Boost Defense Segment (BDS)
The mission of the Boost Defense Segment (BDS) is to define and develop boost phase intercept (BPI) missile defense capabilities. The capabilities defined and developed in the BDS will progressively reduce the "safe havens" available to a hostile state. A "safe haven," is formed by geographic and time constraints associated with BPI. It is the region of a state from which it can launch a missile safely out of range of a potential boost phase intercept. To engage ballistic missiles in this phase, quick reaction times, high confidence decision-making, and multiple engagement capabilities are needed. The development of higher power lasers and faster interceptor capabilities are required to reduce the size of safe havens, whereas development of viable space-based systems could potentially eliminate them entirely. Thus, resources have been allocated to develop both kinetic and directed energy capabilities in an effort to provide options for multiple engagement opportunities and basing modes to address a variety of timing and geographic constraints.
There were initially four principal objectives for the BDS as of 2002. First, it will seek to demonstrate and make available the Airborne Laser (ABL). Second, it will define and evolve space-based and sea-based kinetic energy Boost Phase Intercept (BPI) concepts in the next two to four years, supporting a product line development decision in 2003-2005. This effort will include concept definition, risk reduction activities, and proof-of-concept demonstrations. For example, the sea-based boost program is considering a high-speed, high-acceleration booster coupled with a boost kill vehicle. This same booster will be evaluated (with a different kill vehicle) for sea-based midcourse roles. Third, the BDS will execute a proof-of-concept Space-Based Interceptor Experiment (SBX). Fourth, the BDS will also continue Space-Based Laser (SBL) risk reduction on a path to a proof-of-concept SBL Integrated Flight Experiment (SBL-IFX) in 2012. At appropriate times, MDA will insert mature system concepts and technologies into product line development and deployment.
By 2008 Program Element 0603883C, Boost Defense Segment (BDS), funded the Airborne Laser (ABL) element portions of the Ballistic Missile Defense System (BMDS). The ABL provides a capability to destroy ballistic missiles in the boost phase of their trajectory, the segment from post launch through propellant burnout. The boost phase typically includes the first 60-300 seconds of flight and concludes at altitudes between 20-450 kilometers. The ABL program is designing, building, and testing an airborne laser system with unique capabilities to provide boost-phase defense against ballistic missile threats by acquiring, tracking, and destroying ballistic missiles and to support the multi-tiered BMDS concept.
Successful BDS operational concepts could be fully integrated with midcourse and terminal elements in the overall BMD System. In accordance with the overall BMD acquisition strategy, BDS will employ multiple paths and acquisition methodologies to deliver initial capability blocks as soon as practical, and upgrade the initial capabilities over time.
Kinetic boost phase intercept is a challenge because the threat missile must be detected and confirmed within a few seconds of launch. It then becomes a race between an accelerating ballistic missile and the interceptor in which the threat missile has had a head start. Another technical challenge is designing a kill vehicle that can detect and track the target following missile-staging events and then impact the missile in the presence of a brilliant plume.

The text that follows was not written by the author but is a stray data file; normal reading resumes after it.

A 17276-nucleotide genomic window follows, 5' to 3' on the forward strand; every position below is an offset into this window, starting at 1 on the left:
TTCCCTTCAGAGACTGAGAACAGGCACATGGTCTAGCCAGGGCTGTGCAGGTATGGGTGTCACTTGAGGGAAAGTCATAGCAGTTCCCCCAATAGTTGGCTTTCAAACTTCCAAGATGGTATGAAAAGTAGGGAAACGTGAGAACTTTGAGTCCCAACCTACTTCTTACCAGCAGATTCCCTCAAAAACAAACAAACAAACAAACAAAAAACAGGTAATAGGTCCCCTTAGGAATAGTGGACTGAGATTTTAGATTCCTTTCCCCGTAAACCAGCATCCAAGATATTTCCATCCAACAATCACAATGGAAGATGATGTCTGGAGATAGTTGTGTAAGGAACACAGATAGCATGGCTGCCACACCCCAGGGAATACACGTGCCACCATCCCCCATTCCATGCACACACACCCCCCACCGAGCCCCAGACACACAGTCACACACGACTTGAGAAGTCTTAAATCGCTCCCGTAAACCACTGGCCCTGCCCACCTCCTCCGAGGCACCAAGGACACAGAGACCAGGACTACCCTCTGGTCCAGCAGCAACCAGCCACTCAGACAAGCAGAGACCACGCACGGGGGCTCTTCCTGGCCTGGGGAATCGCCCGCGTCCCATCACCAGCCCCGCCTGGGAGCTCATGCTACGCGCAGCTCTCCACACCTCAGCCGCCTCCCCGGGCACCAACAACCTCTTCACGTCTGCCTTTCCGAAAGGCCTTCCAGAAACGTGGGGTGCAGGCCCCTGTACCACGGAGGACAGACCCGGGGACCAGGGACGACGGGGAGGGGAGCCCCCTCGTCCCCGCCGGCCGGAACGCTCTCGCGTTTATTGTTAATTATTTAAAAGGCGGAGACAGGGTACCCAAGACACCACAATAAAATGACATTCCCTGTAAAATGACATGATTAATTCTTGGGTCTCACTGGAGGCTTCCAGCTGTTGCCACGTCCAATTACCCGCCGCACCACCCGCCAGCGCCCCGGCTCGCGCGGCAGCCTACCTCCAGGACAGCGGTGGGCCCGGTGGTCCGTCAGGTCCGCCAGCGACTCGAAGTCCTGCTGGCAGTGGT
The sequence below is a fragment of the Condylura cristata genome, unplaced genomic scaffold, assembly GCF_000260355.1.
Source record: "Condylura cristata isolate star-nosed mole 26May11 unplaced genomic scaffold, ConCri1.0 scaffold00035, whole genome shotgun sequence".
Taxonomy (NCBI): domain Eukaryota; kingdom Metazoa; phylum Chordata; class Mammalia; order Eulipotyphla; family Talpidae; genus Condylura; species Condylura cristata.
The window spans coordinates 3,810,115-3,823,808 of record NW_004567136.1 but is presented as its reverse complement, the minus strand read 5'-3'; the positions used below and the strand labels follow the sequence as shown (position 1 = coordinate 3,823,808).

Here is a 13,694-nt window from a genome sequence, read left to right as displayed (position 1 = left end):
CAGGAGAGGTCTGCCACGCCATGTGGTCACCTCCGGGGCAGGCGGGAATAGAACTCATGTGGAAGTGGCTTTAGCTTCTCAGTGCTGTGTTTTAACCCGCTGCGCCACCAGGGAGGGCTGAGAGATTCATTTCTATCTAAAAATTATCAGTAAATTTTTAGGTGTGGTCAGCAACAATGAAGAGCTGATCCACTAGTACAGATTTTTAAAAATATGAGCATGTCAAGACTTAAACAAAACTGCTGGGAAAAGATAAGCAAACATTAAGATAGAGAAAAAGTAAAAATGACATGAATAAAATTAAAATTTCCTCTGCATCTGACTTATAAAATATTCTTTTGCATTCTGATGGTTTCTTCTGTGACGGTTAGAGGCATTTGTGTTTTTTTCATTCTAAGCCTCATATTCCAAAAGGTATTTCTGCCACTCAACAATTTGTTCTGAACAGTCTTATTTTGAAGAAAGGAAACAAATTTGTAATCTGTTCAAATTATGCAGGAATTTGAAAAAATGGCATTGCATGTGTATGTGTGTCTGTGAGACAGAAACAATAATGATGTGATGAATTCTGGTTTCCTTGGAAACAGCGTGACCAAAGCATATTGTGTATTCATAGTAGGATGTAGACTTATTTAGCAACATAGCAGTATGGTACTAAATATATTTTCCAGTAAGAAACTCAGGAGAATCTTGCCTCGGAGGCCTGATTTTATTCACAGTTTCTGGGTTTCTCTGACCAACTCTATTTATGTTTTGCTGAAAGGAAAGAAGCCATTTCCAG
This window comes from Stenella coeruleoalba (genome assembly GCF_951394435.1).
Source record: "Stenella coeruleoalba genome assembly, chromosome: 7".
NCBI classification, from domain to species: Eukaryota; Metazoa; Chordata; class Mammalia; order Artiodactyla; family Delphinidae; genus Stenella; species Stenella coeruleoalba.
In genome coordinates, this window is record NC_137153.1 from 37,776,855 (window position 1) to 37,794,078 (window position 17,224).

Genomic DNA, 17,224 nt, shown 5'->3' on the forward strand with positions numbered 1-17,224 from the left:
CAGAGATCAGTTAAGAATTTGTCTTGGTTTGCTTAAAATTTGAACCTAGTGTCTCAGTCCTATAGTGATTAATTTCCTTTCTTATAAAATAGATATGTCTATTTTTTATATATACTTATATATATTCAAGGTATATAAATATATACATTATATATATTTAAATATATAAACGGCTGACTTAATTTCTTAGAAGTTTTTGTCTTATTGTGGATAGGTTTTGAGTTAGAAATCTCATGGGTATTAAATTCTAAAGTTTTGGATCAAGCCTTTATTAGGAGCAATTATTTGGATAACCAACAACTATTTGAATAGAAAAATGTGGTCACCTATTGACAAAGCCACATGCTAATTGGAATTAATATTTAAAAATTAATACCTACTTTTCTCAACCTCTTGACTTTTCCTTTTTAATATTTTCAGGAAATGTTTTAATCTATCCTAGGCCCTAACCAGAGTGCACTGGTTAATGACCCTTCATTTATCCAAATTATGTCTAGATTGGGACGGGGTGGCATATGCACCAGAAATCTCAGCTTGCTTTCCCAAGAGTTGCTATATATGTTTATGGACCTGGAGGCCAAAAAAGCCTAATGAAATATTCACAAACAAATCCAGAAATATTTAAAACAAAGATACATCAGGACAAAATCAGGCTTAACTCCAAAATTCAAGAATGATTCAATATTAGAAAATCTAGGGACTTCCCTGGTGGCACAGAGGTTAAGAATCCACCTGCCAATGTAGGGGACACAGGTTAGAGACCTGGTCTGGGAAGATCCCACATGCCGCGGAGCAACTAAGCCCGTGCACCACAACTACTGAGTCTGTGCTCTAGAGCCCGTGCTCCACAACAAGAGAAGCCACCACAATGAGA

But boost-phase defense introduces significant challenges. First, the boost phase is relatively short. This means that sensors will have to detect a launch and relay accurate information about the missile very quickly. Second, an interceptor missile would have to be very close and/or extremely fast to intercept the accelerating missile. An effective boost-phase defense high-energy laser system could reduce or eliminate several of the complications associated with employing boost-phase interceptor missiles.
Decoy trajectories in the boost phase have major differences with respect to the mid-course or terminal phase counterparts. In the boost phase, the decoy begins to decelerate and separate from the real target following ejection. The decoy separation and deceleration are a big advantage from the defense system point of view. Since the decoy separates from the target, it may be possible to discriminate the decoy and the real target from each other in position. Since the decoy separates from the target smoothly, there is always a chance of transferring the sensor lock to the decoy. If the sensor is not able to reacquire the real target, the miss distance may be on the order of tens of kilometers depending on when the decoy is launched and which sensors are affected. Sensors may be able to reacquire the target. Even if the target is reacquired, there is always a chance of failure depending on when the decoy is launched and how long it takes for the sensors to reacquire the target.
Use of IR decoys is extremely ineffective due to the large amount of energy radiated by the missile plume upon launch. Designing LEO sensors with narrow instantaneous fields of views may increase the signal-to-clutter ratio greatly during intercept. IR sensors, being more resistant to the electronic attack, are the key sensors to keep the miss distance at acceptable levels.
Boost- phase interceptors orbiting in space were vulnerable to attack, technically challenging, and expensive to deploy, given the number needed for enough always to be on station.
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